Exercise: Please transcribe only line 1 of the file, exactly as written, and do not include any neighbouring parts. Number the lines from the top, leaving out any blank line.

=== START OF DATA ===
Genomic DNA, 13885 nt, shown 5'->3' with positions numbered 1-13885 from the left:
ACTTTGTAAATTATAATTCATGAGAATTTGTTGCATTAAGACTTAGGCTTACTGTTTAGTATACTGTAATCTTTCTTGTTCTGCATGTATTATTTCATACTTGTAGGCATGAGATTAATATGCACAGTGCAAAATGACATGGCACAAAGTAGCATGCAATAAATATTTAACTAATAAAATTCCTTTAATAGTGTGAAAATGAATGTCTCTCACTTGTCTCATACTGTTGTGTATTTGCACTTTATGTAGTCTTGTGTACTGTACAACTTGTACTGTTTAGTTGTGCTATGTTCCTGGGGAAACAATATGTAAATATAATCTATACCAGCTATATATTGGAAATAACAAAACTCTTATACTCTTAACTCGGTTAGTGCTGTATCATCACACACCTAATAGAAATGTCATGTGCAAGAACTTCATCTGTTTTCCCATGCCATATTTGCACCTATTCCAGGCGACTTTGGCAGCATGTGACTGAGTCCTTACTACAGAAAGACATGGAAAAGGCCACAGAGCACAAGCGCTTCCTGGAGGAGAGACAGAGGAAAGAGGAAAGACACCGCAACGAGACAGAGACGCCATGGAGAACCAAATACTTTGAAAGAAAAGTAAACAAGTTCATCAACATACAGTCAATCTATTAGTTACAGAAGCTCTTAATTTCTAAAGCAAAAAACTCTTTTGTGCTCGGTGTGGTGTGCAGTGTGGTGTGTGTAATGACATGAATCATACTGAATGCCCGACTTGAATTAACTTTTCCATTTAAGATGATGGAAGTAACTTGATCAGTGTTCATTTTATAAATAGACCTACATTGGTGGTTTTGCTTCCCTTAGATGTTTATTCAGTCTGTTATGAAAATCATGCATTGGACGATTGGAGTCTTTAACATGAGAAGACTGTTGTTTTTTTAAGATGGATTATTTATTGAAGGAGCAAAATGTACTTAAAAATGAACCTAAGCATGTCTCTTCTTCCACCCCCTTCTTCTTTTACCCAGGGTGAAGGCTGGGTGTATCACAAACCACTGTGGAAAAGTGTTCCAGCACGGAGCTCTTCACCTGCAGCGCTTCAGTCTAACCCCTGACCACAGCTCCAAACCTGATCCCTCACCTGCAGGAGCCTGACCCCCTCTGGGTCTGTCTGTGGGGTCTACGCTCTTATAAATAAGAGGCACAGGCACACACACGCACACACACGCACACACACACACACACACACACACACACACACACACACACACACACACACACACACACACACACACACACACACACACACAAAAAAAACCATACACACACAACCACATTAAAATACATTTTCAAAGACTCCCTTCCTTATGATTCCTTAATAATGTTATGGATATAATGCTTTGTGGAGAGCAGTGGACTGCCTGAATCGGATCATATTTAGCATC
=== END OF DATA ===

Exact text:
Genomic DNA, 13885 nt, shown 5'->3' with positions numbered 1-13885 from the left: